Python's Concurrency Tools:  Multithreading, Multiprocessing, and AsyncIO: A practical guide

Python's Concurrency Tools: Multithreading, Multiprocessing, and AsyncIO: A practical guide

When considering scaling, the initial thought that may come to mind is scaling across multiple machines. However, it is important to ensure that you are fully utilizing the capabilities of a single machine before considering the use of multiple ones. With most of today's devices equipped with multicore CPUs, it opened the door for Applications to scale across these cores.

This blog aims to provide a comprehensive guide for scaling in Python, beginning with the options available on a single node and progressing to explore further possibilities

What do you need scaling for?

At first glance, it may appear to be a trivial question, but it is crucial to ask it. Understanding the use case that led you to consider scaling will provide valuable insight into which scaling technique is most appropriate. So, before we dive into the options available in Python, let's take a moment to explore this critical aspect.

Python, like many other programming languages, offers several options for scaling, including:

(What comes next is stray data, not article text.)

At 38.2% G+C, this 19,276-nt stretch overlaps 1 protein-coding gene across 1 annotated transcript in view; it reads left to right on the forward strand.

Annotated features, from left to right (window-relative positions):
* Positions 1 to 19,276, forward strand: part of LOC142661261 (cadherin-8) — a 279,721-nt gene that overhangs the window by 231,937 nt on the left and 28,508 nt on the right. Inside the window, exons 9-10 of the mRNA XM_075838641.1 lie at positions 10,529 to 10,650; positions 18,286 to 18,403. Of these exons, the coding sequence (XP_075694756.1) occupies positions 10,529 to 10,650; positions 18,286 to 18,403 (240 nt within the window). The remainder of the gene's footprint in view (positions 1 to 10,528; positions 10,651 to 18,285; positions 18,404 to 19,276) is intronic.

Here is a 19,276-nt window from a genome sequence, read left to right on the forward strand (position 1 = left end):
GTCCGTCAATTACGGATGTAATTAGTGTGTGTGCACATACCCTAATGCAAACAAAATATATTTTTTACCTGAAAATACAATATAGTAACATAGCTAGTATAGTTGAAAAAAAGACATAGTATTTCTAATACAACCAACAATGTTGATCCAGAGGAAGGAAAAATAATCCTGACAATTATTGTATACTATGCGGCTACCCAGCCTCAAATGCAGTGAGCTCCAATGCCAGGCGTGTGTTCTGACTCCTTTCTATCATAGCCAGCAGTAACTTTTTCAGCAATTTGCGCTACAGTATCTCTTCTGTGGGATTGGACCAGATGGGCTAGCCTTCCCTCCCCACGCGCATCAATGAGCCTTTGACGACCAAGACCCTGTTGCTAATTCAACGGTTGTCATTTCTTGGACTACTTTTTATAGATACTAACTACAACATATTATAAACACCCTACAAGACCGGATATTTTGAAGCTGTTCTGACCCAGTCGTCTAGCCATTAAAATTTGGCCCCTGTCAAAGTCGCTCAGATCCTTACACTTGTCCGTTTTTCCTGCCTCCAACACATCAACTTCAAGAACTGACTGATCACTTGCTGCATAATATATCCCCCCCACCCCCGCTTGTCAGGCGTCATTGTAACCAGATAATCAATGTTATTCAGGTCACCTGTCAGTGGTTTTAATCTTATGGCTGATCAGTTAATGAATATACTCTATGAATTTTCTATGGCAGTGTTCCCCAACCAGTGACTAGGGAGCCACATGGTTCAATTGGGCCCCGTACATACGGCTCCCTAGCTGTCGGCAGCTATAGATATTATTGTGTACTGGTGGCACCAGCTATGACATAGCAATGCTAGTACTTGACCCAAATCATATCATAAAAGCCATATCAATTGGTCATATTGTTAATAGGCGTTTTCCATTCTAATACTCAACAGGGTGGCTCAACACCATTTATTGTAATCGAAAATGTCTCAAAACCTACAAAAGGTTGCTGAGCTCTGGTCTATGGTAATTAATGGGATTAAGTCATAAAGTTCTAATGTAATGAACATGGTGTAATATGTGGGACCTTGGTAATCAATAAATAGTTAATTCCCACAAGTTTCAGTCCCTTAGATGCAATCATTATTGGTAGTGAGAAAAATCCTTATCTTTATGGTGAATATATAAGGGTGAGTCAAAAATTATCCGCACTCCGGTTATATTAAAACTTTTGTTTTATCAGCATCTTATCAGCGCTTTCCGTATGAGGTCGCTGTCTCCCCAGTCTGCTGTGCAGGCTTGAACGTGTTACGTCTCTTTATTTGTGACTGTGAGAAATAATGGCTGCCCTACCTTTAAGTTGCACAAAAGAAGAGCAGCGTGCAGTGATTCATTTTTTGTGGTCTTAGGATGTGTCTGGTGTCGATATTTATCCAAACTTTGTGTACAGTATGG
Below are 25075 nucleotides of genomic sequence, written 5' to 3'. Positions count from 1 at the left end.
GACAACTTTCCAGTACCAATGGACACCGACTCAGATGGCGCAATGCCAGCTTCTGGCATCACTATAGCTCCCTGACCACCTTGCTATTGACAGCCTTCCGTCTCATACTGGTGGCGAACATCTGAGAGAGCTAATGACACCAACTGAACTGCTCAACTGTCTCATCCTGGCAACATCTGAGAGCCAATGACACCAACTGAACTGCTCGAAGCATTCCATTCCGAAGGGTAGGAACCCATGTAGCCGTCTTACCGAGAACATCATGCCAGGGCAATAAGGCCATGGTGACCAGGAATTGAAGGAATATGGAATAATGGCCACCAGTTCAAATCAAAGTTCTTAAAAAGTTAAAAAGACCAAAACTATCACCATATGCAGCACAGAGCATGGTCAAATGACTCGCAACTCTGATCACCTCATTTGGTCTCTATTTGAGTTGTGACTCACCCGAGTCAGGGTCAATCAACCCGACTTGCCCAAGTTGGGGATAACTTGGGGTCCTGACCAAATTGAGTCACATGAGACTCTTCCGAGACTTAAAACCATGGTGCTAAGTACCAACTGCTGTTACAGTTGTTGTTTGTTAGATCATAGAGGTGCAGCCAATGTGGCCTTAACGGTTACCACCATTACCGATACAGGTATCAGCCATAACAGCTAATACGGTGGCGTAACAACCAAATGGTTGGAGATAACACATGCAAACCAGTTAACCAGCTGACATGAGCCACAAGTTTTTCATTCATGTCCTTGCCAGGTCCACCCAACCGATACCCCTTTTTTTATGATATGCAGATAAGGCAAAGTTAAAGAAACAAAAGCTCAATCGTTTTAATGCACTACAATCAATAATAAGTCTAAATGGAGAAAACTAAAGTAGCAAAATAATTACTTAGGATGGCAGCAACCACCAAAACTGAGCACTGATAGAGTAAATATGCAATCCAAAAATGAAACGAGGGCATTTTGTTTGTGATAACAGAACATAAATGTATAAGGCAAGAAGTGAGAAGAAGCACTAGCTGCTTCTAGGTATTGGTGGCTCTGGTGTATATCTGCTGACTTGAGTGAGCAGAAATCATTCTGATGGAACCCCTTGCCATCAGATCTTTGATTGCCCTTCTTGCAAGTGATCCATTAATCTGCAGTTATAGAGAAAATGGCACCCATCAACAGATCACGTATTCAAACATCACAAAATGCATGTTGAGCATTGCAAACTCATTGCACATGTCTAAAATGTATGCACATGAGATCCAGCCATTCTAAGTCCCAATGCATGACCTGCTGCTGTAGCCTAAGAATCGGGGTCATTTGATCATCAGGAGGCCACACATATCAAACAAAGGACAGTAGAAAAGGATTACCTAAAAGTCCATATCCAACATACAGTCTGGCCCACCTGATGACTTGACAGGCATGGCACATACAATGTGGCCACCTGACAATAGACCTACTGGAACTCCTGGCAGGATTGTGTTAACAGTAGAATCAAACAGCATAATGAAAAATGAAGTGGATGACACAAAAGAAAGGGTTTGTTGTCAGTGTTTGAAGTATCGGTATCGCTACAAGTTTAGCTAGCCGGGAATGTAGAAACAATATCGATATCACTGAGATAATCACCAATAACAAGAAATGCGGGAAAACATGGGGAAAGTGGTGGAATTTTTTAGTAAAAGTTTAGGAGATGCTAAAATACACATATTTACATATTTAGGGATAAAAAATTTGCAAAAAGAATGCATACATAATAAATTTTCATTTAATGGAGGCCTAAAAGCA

• Multithreading (despite the presence of GIL, which we'll address)

  • Multiprocessing

  • Async/await and event loops (utilizing libraries such as asyncio)

Additionally, you can expand your options by incorporating external tools and technologies.


When you write a basic "Hello, World" program in Python, it runs on the main thread by default. This main thread serves as the entry point for most scripts and programs.

If you have a multi-core machine (which is likely), you can take advantage of threads to concurrently execute your functions by launching them in separate threads that operate almost simultaneously.

A funky diagram about how each process unit can handle multiple threads

Fundamentally, Each processing unit, or core, has the ability to handle multiple threads, but it cannot execute them simultaneously (in some processors there are 2 hardware threads per core which can allow executing 2 at a time per core). When a thread is running, it takes over the core until the operating system switches to another thread using a scheduler. The order of execution for threads is controlled by the operating system, meaning that you don't have direct control over the exact order in which the threads are executed. This can result in different behaviors on different operating systems.

| Operating System |
| Processor 1 Processor 2 |
| +-------------+ +--------+ |
| | Thread | | Thread | |
| +-------------+ +--------+ |
| | Thread | | Thread | |
| +-------------+ +--------+ |
| | Thread | | Thread | |
| +-------------+ +--------+ |
| | Thread | | Thread | |
| +-------------+ +--------+ |
| |

So after we grasped the core concept of Threads, let's write a simple function that can help us to use multiple threads for our functions.

from concurrent import futures
from typing import List, Callable


def multithread(function: Callable, args_list:List[List[object]], num_workers: int = None) ->Tuple[List[object], List[object]]: